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Emotional Justice

Everyone knows introductions are extremely important; a captivating header to usher in the ensuing speech. Esther Armah’s introduction set the pace for the rest of the conversation. “You know who really has audacity though? Global black women. They have to have because of the history that we’ve lived. So, I don’t need to aspire to be any kind of white man. It is better and badder to be the black woman that I am. So, let’s start there.” 

A “global black chic” storyteller dedicated to telling stories as a strategy to make a structural change in the overall life and living for black women all over the globe and fighting against the marginalisation of black women; Esther Armah’s focus is on “emotional justice”

A relatively new concept; emotional justice is a “visionary change agent framework and a framework for racial healing”. In these days of a global racial reckoning, we see how emotions uphold systems of inequity or “systemic inequity” inspired by history. People tend to underestimate the importance of emotions in our problems. It looks at emotion, not in the light of individuality, but rather in a structural light.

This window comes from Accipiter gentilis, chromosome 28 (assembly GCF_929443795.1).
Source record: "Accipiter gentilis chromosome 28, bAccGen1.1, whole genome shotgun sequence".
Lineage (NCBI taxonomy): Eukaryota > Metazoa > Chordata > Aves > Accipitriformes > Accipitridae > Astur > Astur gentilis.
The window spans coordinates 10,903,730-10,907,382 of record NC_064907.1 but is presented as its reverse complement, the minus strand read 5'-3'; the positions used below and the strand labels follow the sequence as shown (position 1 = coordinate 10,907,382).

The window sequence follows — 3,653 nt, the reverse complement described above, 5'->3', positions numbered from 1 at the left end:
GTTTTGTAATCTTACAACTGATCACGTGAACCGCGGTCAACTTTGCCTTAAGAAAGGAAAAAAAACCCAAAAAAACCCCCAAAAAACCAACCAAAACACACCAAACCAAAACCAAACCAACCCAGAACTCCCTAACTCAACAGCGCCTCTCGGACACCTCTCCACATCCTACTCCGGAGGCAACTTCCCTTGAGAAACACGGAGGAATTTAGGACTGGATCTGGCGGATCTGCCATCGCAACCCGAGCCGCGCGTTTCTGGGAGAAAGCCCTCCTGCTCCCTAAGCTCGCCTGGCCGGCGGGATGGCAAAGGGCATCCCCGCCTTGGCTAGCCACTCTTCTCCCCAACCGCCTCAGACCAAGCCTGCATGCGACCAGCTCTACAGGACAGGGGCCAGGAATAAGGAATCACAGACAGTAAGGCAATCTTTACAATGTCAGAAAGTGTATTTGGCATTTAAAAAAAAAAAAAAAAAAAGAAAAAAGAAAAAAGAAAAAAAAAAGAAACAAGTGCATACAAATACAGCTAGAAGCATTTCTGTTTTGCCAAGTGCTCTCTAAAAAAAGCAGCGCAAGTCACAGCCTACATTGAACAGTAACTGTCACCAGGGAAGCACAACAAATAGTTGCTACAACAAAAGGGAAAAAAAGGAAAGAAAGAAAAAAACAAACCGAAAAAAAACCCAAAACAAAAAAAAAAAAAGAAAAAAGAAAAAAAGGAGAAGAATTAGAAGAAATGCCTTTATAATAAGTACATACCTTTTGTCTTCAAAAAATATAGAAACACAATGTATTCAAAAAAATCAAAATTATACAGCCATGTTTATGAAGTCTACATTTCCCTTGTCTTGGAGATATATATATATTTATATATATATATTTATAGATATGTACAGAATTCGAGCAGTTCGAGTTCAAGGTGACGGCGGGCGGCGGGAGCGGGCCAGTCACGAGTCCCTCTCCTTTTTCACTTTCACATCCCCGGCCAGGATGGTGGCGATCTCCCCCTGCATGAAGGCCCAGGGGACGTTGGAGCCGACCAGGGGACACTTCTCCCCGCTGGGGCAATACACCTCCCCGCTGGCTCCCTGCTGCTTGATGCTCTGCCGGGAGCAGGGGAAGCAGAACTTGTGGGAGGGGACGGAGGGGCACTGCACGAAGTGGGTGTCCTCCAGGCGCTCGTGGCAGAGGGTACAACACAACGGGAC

She gives the example of emotional patriarchy where people cater to privilege and prioritise the feelings of white men ignoring the consequences to everyone else. “We infantilize white men no matter how heinous their behaviour is”. Even the behaviour of mass murderers is rationalised with excuses for their behaviour. “He was having a bad day”, “He had a hard childhood” etc with the press releases having pictures of him looking perfectly lovable; petting a dog, winning something or even smiling in photos with the family he murdered. 

What this behaviour does is shift the responsibility to the person who the violence is meted upon.

The proportional reactions of black women and their general expression of emotion are seen in an entirely different light. Black women are almost punished for expressing emotion as seen with the “angry black woman” trope. She speaks of our constant battle with whiteness even in its physical absence thanks to the after-effects of colonialism. 

Emotional justice evaluates emotions in the context of race, gender, history, trauma and “how they need to be reimagined so that they’re not part of what upholds systemic inequity.”

She also speaks of online gender-based violence and how social media has been weaponized oftentimes to harass women online.

The realisation that we cannot achieve or legislate our way out of the trauma of what it is to be a black person in a world so affected by colonialism and western imperialism set her on her path to fighting for emotional justice. “There’s no amount of education that can transform trauma.” The amount of injustice that black people have faced requires multifaceted deliveries of justice, not just social or legal justice but emotional justice as well.

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